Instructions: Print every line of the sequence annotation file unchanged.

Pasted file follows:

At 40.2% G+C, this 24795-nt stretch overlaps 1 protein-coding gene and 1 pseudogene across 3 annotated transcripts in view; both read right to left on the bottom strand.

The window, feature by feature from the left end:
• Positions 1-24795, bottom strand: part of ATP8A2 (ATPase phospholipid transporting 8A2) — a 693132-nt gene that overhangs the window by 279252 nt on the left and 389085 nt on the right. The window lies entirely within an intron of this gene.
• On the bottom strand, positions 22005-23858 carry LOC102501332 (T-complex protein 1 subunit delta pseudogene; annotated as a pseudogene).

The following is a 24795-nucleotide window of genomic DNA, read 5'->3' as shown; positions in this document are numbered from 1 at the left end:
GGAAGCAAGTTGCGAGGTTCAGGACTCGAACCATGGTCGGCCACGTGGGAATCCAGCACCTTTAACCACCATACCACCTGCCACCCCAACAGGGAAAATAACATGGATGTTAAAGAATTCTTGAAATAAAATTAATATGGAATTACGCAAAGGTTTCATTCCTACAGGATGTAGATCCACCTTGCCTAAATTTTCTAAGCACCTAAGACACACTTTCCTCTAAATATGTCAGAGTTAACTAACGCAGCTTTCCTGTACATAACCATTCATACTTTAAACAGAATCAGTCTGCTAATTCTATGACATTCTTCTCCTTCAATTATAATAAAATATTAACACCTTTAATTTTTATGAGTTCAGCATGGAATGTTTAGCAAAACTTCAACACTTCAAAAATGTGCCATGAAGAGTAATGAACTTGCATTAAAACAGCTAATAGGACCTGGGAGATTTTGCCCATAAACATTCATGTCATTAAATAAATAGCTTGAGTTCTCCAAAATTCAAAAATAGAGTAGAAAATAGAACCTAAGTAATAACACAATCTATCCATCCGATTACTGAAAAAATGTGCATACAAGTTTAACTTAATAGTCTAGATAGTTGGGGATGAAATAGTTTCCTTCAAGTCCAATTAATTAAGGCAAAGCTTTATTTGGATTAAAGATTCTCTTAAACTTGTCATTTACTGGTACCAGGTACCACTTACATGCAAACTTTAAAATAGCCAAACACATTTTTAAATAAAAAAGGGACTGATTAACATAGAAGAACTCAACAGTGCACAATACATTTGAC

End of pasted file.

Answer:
At 40.2% G+C, this 24795-nt stretch overlaps 1 protein-coding gene and 1 pseudogene across 3 annotated transcripts in view; both read right to left on the bottom strand.

The window, feature by feature from the left end:
• Positions 1-24795, bottom strand: part of ATP8A2 (ATPase phospholipid transporting 8A2) — a 693132-nt gene that overhangs the window by 279252 nt on the left and 389085 nt on the right. The window lies entirely within an intron of this gene.
• On the bottom strand, positions 22005-23858 carry LOC102501332 (T-complex protein 1 subunit delta pseudogene; annotated as a pseudogene).

The following is a 24795-nucleotide window of genomic DNA, read 5'->3' as shown; positions in this document are numbered from 1 at the left end:
GGAAGCAAGTTGCGAGGTTCAGGACTCGAACCATGGTCGGCCACGTGGGAATCCAGCACCTTTAACCACCATACCACCTGCCACCCCAACAGGGAAAATAACATGGATGTTAAAGAATTCTTGAAATAAAATTAATATGGAATTACGCAAAGGTTTCATTCCTACAGGATGTAGATCCACCTTGCCTAAATTTTCTAAGCACCTAAGACACACTTTCCTCTAAATATGTCAGAGTTAACTAACGCAGCTTTCCTGTACATAACCATTCATACTTTAAACAGAATCAGTCTGCTAATTCTATGACATTCTTCTCCTTCAATTATAATAAAATATTAACACCTTTAATTTTTATGAGTTCAGCATGGAATGTTTAGCAAAACTTCAACACTTCAAAAATGTGCCATGAAGAGTAATGAACTTGCATTAAAACAGCTAATAGGACCTGGGAGATTTTGCCCATAAACATTCATGTCATTAAATAAATAGCTTGAGTTCTCCAAAATTCAAAAATAGAGTAGAAAATAGAACCTAAGTAATAACACAATCTATCCATCCGATTACTGAAAAAATGTGCATACAAGTTTAACTTAATAGTCTAGATAGTTGGGGATGAAATAGTTTCCTTCAAGTCCAATTAATTAAGGCAAAGCTTTATTTGGATTAAAGATTCTCTTAAACTTGTCATTTACTGGTACCAGGTACCACTTACATGCAAACTTTAAAATAGCCAAACACATTTTTAAATAAAAAAGGGACTGATTAACATAGAAGAACTCAACAGTGCACAATACATTTGAC